YORK – General Douglas MacArthur spoke of West Point when he tied athletics and military leadership by saying, "Upon the fields of friendly strife are sown the seeds that upon other days and other fields will bear the fruits of victory."
Family and friends of Todd Weaver believe the seeds of military leadership sprouted in him first on the football and baseball fields at Bruton High.
Tonight, Bruton will honor Weaver for service to his country.
1st Lt. Todd Weaver was killed on Sept. 9 by an improvised explosive device while on foot leading an Army infantry patrol of American and Afghani soldiers in Kandahar, Afghanistan. He left behind a wife, Emma, 1-year-old daughter Kiley and many friends and family who will be on hand when he is honored prior to the kickoff of the Bruton-Smithfield football game.
During the ceremony, Bruton will retire the football and baseball jerseys of Weaver, a 2002 graduate who started at quarterback and third base. They will be placed on the school's wall of fame. The ceremony will include information about a scholarship in Weaver's honor.
Donn Weaver, Todd's father, is touched by the tribute to his son and is especially happy it will be done on the Panthers football field.
"He developed such good friendships in football and baseball," Donn Weaver said. "I think that helped mold his desire to be part of a bigger team, a tougher team, in the Army."
Weaver was already a pretty tough guy on the playing fields at Bruton, even as he was the quintessential scholar-athlete. He scored higher than 1,300 on his SAT, graduated with better than a 4.0 grade point average and, his dad said, "earned just about every honor he could at graduation."
In football, he guided the 2001 Panthers as quarterback only a year after knee surgery. If that wasn't a big enough challenge, he was the guy who moved into the quarterback position following Bryan Randall, the best football player in school history.
"Todd had huge shoes to fill, but he always came through for us," said Andrew Proctor, a linebacker and tight end on the team. "He was the big team leader, the guy who always got everybody up.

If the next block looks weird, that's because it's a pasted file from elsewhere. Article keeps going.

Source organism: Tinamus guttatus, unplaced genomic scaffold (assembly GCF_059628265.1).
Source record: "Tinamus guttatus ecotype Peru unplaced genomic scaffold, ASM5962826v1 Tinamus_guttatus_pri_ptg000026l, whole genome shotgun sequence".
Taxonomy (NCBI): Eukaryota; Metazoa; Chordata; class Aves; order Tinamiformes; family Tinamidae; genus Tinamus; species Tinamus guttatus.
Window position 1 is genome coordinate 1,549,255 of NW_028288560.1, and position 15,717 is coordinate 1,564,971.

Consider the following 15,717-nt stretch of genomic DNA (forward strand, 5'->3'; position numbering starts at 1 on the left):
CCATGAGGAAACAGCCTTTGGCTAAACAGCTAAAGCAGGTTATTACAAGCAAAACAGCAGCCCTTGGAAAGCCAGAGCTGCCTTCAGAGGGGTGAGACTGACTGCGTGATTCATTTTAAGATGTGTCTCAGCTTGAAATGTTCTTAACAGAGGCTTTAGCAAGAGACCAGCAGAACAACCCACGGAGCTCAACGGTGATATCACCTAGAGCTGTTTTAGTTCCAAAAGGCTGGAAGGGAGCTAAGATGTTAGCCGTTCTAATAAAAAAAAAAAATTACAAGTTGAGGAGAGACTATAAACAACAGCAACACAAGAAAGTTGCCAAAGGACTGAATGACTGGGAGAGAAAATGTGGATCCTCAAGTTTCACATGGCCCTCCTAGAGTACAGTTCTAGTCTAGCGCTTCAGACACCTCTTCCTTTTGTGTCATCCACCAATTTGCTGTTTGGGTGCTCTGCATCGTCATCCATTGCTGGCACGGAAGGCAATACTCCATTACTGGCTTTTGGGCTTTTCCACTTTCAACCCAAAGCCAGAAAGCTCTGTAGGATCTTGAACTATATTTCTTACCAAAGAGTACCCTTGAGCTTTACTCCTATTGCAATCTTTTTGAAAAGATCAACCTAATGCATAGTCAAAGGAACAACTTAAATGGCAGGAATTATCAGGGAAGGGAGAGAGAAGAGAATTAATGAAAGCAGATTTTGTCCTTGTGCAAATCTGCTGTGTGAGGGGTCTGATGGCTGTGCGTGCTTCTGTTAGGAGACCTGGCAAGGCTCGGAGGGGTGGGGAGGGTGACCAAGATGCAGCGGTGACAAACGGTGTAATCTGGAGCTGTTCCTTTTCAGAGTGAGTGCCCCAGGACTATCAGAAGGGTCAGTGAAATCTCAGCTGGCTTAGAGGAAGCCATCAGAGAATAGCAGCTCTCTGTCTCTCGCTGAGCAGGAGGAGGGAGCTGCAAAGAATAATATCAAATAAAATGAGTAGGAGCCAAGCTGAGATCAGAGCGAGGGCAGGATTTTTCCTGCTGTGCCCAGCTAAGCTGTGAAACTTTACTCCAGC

"It was easy to follow him because of the confidence he exhibited."
Weaver was a pretty good quarterback, too. He threw for more than 200 yards in his debut as a starter, had a key touchdown pass in an upset of eventual regional champion Poquoson and led a rebuilding team to an unexpected 5-5 record.
"A lot of people expected us to fall off after Bryan Randall and those kids left," said Kyle Neve, Bruton's coach that season. "Todd was one of the reasons we did so well.
"He was a great leader and a great kid, the kind of kid who would do anything the coaches asked. His biggest gift was that he was so smart: I could tell him something one time and he would get it."
Scott Joyner, Bruton's baseball coach at the time, said Weaver's toughness made him a talented athlete.
"I know it sounds like a cliché, but he was the born leader who would run through a wall for you," Joyner said, noting that Weaver hit for a nearly .400 average but was most valuable defensively. "Third base is a rough spot to play, but he would get his nose in front of every ball and sacrifice his body to keep it from getting through."
Weaver was a high school senior during the 9/11 terrorist attacks. The incident inspired him, after a short stint at James Madison University, to join the National Guard.
His unit was deployed to Iraq in 2004, where Weaver saw action as a combat engineer. On Dec. 21, 2004, Weaver ate breakfast then left for patrol from the dining hall in Mosul where 22, including 14 American soldiers, were killed later that day by a suicide bomber.
Two friends were killed in the blast and two in his unit were killed when his National Guard unit redeployed to Iraq. Thereafter, Weaver wore a silver bracelet bearing their names made by Colonial Williamsburg silversmith George Cloyed, his wife Emma's father.
Following Iraq, Weaver majored in government at William and Mary, graduating summa cum laude. Weaver opted for the Army rather than the more lucrative private sector.
He completed the Army's difficult Ranger School. He was the top graduate of his IOBC (Infantry Officer Basic Course), whose curriculum included leadership.
A platoon leader with the 101st Strike Brigade, his peers then selected him executive officer. He chose to remain a platoon leader so he could lead troops into contact with the enemy in Afghanistan on a regular basis. He did not shirk danger.
Said Donn Weaver: "In that night ambush (when Todd was killed) he was leading that patrol into combat. He was the one responsible for their lives, but no one else lost theirs and no other soldier was wounded.
"That, to me, is a mark of leadership. I'm very confident that throughout his time in Afghanistan, in ROTC, in Ranger School, in all the things he did in the Army, he was a leader."
Weaver's mom, Jeanne, is now a Gold Star Mother, the gold star representing any mother who has lost a child in the line of duty of the United States Armed Forces. Pete Cline, whose family housed Weaver one school year when Donn Weaver was working overseas, says Todd Weaver was indeed a star, on the playing fields of Bruton and thereafter.
"Just look up in the sky and see the brightest star up there," he said. "That was Todd."Copyright © 2015, The Baltimore Sun